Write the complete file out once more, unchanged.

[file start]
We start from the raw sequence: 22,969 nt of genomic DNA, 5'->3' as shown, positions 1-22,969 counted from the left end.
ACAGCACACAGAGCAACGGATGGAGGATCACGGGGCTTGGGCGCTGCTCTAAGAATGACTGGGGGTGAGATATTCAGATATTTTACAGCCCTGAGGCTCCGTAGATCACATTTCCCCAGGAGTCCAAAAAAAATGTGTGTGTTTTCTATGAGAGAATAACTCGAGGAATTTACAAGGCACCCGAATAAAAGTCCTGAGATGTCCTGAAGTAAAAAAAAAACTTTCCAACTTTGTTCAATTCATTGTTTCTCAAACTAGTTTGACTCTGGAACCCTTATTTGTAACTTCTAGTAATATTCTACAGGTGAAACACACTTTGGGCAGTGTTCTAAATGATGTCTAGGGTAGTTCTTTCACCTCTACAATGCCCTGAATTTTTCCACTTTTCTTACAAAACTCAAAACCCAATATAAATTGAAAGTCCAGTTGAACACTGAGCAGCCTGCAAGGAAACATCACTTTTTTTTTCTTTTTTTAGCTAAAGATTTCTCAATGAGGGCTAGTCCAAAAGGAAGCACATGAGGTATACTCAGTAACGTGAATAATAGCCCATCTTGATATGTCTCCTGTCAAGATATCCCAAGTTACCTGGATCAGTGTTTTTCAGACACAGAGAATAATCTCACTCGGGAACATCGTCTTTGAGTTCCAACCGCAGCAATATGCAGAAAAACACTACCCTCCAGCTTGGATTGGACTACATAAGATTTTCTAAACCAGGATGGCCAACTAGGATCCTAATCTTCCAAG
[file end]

We start from the raw sequence: 22,969 nt of genomic DNA, 5'->3' as shown, positions 1-22,969 counted from the left end.
ACAGCACACAGAGCAACGGATGGAGGATCACGGGGCTTGGGCGCTGCTCTAAGAATGACTGGGGGTGAGATATTCAGATATTTTACAGCCCTGAGGCTCCGTAGATCACATTTCCCCAGGAGTCCAAAAAAAATGTGTGTGTTTTCTATGAGAGAATAACTCGAGGAATTTACAAGGCACCCGAATAAAAGTCCTGAGATGTCCTGAAGTAAAAAAAAAACTTTCCAACTTTGTTCAATTCATTGTTTCTCAAACTAGTTTGACTCTGGAACCCTTATTTGTAACTTCTAGTAATATTCTACAGGTGAAACACACTTTGGGCAGTGTTCTAAATGATGTCTAGGGTAGTTCTTTCACCTCTACAATGCCCTGAATTTTTCCACTTTTCTTACAAAACTCAAAACCCAATATAAATTGAAAGTCCAGTTGAACACTGAGCAGCCTGCAAGGAAACATCACTTTTTTTTTCTTTTTTTAGCTAAAGATTTCTCAATGAGGGCTAGTCCAAAAGGAAGCACATGAGGTATACTCAGTAACGTGAATAATAGCCCATCTTGATATGTCTCCTGTCAAGATATCCCAAGTTACCTGGATCAGTGTTTTTCAGACACAGAGAATAATCTCACTCGGGAACATCGTCTTTGAGTTCCAACCGCAGCAATATGCAGAAAAACACTACCCTCCAGCTTGGATTGGACTACATAAGATTTTCTAAACCAGGATGGCCAACTAGGATCCTAATCTTCCAAG